The upper part of the dashboard page this flow creates looks like this (remember that the sensor is still not calibrated correctly here).

Query saved data from cloudant db

After saving our data to CloudantDB was that easy of course we also wanted to query that data again to display legacy data. Setting up the cloudant-in-node to query all data saved to our database so far was not very complicated either. But of course we needed some more specific queries which turned out to be not that easy anymore.

First of all an index is required for any specific query. To create one you need to access the dashboard of your cloudant service, which can be found in the Bluemix dashboard. To retrieve legacy data we needed an index on our timestamp field and after reading some slightly unorganized cloudant docs we ended up with a very basic index. Testing it inside the cloudant dashboard returned the expected result.

Index 

{
    "index": {
        "fields": ["timestamp"]
    },
    "type": "json"
}

 

Query

{
    "selector": {
        "timestamp": "2017-06-22 21:16:43.880295"
    },
    "fields": [
        "timestamp","device","values"
    ]
}

 

Result

{
    "timestamp": "2017-06-22 21:16:43.880295",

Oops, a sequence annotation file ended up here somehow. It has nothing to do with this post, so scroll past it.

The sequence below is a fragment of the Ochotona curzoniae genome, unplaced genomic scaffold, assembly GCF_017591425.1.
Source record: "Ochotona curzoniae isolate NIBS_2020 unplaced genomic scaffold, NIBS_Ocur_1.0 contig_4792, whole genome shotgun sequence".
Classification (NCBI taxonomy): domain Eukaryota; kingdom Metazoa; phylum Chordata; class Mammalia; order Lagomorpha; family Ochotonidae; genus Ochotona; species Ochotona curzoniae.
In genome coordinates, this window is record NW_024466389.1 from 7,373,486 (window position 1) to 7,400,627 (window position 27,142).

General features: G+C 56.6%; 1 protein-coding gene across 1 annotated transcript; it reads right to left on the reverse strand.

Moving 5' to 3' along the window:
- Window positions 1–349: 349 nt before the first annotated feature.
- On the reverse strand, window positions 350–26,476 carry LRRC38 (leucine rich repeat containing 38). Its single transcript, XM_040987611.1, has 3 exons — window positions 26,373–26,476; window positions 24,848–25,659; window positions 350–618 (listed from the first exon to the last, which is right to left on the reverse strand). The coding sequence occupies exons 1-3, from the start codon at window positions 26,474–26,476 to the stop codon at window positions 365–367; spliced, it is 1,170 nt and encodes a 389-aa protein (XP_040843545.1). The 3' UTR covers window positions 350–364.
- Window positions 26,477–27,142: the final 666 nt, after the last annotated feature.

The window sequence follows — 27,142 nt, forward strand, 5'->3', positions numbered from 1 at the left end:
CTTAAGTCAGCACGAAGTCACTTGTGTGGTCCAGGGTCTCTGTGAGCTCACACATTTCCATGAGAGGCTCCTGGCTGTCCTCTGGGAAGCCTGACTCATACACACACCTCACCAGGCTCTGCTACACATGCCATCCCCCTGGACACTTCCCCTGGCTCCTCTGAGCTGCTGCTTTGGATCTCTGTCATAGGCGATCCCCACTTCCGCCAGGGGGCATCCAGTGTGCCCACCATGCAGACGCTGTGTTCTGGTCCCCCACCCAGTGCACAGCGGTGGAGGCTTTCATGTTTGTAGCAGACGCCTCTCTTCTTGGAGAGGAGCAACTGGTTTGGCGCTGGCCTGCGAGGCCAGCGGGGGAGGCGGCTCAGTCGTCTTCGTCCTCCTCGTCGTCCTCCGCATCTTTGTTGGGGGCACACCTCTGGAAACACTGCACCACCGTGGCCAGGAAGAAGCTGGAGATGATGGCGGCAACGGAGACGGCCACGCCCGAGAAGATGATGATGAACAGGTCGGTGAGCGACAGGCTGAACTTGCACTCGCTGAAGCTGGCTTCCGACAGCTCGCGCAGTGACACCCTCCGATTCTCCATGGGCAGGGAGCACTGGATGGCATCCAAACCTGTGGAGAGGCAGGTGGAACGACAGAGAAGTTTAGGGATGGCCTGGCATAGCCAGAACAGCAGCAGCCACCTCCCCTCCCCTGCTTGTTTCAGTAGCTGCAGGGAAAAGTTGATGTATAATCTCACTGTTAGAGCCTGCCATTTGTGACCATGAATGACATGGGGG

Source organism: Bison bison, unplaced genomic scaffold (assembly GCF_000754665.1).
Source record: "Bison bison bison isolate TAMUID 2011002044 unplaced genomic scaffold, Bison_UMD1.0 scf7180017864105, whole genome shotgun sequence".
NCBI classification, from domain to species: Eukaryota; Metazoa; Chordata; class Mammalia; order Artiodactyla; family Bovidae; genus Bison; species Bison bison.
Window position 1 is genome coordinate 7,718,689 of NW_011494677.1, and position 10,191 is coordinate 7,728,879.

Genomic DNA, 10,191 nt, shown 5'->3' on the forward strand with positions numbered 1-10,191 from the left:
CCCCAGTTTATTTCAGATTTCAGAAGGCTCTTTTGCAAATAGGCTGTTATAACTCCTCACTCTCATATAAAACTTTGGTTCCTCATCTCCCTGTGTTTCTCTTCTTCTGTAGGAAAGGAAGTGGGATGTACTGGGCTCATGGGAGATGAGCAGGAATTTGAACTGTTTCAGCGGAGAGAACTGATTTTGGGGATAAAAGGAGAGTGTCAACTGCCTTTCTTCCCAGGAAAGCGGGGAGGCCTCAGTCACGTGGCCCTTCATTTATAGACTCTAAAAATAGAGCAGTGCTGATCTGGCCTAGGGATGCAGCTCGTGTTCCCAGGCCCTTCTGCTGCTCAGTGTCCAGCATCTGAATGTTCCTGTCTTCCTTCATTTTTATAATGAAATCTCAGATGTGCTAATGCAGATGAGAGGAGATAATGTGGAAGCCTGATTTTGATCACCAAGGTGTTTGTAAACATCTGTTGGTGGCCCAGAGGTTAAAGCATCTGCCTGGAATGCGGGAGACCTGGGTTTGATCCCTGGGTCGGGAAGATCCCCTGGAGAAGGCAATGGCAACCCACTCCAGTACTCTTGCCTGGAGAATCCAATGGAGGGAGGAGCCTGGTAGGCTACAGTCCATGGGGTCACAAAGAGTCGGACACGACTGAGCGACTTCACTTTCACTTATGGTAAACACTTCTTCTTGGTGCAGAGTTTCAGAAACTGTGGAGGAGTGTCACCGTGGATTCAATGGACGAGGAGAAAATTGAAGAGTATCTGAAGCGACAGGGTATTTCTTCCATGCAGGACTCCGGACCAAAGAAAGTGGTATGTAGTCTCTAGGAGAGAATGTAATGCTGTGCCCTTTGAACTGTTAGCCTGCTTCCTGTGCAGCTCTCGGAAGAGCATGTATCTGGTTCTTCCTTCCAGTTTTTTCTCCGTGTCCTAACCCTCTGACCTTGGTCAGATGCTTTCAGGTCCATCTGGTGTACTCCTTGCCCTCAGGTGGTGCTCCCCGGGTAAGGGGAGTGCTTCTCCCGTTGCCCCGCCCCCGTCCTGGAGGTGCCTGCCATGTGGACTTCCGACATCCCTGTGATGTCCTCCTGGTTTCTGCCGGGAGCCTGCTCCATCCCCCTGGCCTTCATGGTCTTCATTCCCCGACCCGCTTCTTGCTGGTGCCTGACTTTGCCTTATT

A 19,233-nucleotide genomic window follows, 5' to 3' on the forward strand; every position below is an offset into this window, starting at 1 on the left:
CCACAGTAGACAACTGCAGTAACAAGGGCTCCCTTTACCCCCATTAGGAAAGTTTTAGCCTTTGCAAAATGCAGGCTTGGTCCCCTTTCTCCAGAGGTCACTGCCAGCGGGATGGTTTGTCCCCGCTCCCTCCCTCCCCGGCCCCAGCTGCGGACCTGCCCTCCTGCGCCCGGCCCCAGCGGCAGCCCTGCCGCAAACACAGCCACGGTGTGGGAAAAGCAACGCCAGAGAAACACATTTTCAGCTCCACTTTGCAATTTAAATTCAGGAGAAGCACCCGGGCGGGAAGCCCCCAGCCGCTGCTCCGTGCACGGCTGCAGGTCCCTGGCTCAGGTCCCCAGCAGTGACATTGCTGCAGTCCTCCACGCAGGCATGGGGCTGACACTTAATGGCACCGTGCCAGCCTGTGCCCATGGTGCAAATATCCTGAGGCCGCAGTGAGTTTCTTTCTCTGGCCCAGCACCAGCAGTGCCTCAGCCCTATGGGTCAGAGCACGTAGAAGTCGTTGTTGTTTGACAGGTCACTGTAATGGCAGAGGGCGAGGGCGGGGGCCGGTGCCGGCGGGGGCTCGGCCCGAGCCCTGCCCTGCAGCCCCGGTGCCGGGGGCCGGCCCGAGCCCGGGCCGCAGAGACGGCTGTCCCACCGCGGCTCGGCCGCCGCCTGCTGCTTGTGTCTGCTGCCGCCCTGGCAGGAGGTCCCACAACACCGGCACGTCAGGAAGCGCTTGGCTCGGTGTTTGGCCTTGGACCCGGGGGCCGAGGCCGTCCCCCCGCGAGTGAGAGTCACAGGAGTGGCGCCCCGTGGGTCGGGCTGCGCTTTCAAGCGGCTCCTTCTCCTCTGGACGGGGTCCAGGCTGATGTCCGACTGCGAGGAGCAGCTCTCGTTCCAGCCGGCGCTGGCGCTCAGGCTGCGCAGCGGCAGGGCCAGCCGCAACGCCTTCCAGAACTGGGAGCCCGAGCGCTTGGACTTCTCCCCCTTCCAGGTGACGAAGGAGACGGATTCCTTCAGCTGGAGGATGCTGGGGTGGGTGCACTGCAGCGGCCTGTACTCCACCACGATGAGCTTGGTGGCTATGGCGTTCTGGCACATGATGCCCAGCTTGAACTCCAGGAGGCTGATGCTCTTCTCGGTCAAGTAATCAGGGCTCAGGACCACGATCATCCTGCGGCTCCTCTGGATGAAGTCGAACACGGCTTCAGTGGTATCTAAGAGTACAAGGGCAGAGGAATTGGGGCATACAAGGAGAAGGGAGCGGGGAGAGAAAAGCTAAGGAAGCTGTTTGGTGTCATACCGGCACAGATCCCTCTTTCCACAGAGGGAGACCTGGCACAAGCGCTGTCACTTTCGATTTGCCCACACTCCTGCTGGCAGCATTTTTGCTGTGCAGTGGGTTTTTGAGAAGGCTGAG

"device": "raspiMQ135",
    "values": {
        "CO2_NH4": 0.00000511376,
        "CO": 1.61913e-14,
        "Alcohol": 0.000426041
    }
}

But using the cloudant-in-node in our node-red flow did not work at all using our index and the same query. Even after googling around and trying out a lot of different configurations of the node and different format variants of the input including the query this node did not return the desired result. In most cases it returned “couch returned 400” or other error codes instead, which makes debugging quite cumbersome.

Finally we gave up on using the cloudant-in-node and to use a different way to query our database from within our node-red flow. Since it is also possible to query a cloudant database by posting the query to the URL https://[cloudantusername]-bluemix.cloudant.com/[nameofdatabase]/_find we managed to use the http-request-node to get the desired results from our database. The endpoint is protected through basic authentication by default and adding credentials therefore is quite easy – as long as you know them. But your cloudant credentials are not the same as your Bluemix credentials although navigating from your Bluemix dashboard to your cloudant dashboard does not require an additional login. Searching for cloudant credentials finding the username is the easier one. You can find it for example included to the link in browser when you are on your cloudant dashboard. To get a password for your account you need to navigate through your Bluemix dashboard to the cloudant service and there create a new entry under “Service credentials” where you can set a password.